The earliest reference I could find to this cocktail is the original Savoy Cocktail Book from 1930. Craddock’s recipe is slightly different from mine; I prefer a little less orange juice and a little more Gran Marnier. I was worried that the orange flavor would overpower the rest of the drink, but the gin and sweet vermouth have a nice presence and provide good balance.

This is a fairly straightforward cocktail to make. Since juicing the orange is the only step that requires any effort that is where I like to start. I tried this using both Plymouth and Hendrick’s gin and preferred the flavor of the Hendrick’s, but with all of the other flavors going on, any decent gin should yield favorable results.

One note of caution, this is one of those drinks that can really sneak up on you!

Satan’s Whiskers
¾ oz gin
¾ oz dry vermouth
¾ oz sweet vermouth
½ oz gran marnier
½ oz orange juice
2 heavy dashes orange bitters
Put all ingredients into an ice filled shaker.  Shake vigorously.  Pour into a chilled cocktail glass.  Garnish with cherries and serve.

Thursday, May 13, 2010

A Well Stocked Bar

I am often asked about where to start when it comes to stocking a bar. I had to put some serious thought into an answer since I have been slowly building up my collection of glassware, tools, liquors, mixers, etc. for the better part of two decades. Let’s start with the most important part, the booze.

At a minimum I would have a solid mid-to-high-end bottle of each of these fine spirits on hand. These six are the cornerstone of any well stocked bar. They make up the base of most mainstream drinks. Only a really pompous asshole would not be able to find a cocktail to their liking with this selection.
  • American Whiskey
  • Vodka
  • Gin
  • Scotch
  • Rum
  • Tequila
Moving on to mixers, flavoring agents and garnishes. This list is pretty extensive, but most of the items will last you for a very long time, with the exception of the fruit. Realistically, this list is the one that will probably grow as you explore different cocktails. This is a comprehensive list that will not only see you through most any cocktail party, but impress your guests as well.
  • Sweet Vermouth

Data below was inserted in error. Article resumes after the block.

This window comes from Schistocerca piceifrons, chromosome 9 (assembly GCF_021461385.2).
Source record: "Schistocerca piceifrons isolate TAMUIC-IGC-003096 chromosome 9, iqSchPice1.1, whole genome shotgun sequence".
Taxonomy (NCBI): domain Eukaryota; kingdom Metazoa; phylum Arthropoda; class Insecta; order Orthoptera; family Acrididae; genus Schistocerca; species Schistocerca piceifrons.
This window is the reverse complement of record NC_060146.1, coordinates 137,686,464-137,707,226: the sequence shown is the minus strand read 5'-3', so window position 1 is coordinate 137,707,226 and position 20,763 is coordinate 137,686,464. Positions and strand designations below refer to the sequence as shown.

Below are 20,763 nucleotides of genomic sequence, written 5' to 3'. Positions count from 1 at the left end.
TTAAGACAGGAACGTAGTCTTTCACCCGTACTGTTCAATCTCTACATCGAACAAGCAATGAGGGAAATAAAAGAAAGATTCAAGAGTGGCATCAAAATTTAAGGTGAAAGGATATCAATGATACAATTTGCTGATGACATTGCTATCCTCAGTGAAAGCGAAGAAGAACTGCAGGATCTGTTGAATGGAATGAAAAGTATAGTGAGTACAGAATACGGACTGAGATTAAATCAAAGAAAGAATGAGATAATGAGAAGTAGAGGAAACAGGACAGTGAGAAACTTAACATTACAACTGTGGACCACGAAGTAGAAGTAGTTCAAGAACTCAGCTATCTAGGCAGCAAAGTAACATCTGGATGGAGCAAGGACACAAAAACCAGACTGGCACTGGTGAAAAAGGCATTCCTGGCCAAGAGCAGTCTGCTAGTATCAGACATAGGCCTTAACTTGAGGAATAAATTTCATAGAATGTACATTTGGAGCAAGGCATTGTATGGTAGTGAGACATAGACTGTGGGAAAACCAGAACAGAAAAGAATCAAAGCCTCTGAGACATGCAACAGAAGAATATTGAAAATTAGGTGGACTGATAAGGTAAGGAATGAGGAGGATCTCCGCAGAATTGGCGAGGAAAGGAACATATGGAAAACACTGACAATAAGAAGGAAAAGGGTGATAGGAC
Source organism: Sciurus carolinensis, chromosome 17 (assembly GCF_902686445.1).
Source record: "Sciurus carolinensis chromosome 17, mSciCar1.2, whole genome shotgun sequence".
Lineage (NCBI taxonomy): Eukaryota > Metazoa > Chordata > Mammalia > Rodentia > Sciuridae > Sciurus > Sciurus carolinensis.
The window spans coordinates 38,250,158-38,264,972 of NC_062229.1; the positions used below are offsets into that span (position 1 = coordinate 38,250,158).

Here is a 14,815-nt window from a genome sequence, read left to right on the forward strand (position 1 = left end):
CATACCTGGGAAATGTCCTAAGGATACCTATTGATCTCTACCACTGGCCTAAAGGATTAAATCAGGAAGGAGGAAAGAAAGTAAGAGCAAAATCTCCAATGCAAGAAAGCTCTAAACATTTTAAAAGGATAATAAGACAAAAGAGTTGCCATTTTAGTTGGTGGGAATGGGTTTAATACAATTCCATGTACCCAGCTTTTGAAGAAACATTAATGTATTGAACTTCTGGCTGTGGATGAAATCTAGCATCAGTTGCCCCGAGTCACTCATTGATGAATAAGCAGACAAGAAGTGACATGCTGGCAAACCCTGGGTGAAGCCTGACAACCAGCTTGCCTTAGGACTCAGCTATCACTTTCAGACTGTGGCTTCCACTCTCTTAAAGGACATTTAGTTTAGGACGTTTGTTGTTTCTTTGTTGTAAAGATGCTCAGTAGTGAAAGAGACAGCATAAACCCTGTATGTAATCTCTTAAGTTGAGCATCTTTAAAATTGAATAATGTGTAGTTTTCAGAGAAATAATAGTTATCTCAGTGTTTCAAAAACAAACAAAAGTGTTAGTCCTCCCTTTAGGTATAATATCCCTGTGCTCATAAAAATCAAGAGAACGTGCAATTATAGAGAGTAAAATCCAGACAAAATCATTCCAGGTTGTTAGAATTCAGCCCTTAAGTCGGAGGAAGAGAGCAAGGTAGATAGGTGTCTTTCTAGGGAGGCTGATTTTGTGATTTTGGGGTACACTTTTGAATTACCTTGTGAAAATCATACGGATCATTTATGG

• Dry Vermouth
  • Angostura Bitters
  • Simple Syrup
  • Club Soda
  • Tonic
  • Ginger Ale
  • Coke
  • 7-Up
  • Lemons
  • Limes
  • Olives
  • Onions
  • Cherries
Glassware and tools round out this discussion and is the area with the most flexibility. In a pinch any glass will work and basic kitchen utensils will fill in for the tools. I will list them in the priority that I would acquire them but you could probably get by with whatever you have in your cupboards right now.
  • Old Fashioned Glasses
  • Cocktail Glasses
  • Tom Collins Classes
  • Various size Jiggers
  • Cocktail Shaker
  • Citrus Juicer
  • Muddler
  • Strainer
This is a good place to start and there is infinite room to grow in all three areas. But before you print this off and rush out and run up your amex card make a list of the five drinks you and your friends drink the most often. Make sure that everything you need to make them is on this list, particularly for your favorite drink. Also keep in mind I did not include any beer or wine on this list, but they are always good to have on hand as well.

Your bar will continue to grow and within a few years you will surely have an obscure bottle of something that sits in the back gathering dust just waiting for someone to use it. A good method for using these up and expanding your horizons is to use the bottle that has been pushed to the very back at least once a month. Pull out the bottle, see what it is and search this site or use another reference to find a recipe that uses it to try. Who knows you may find your next favorite drink!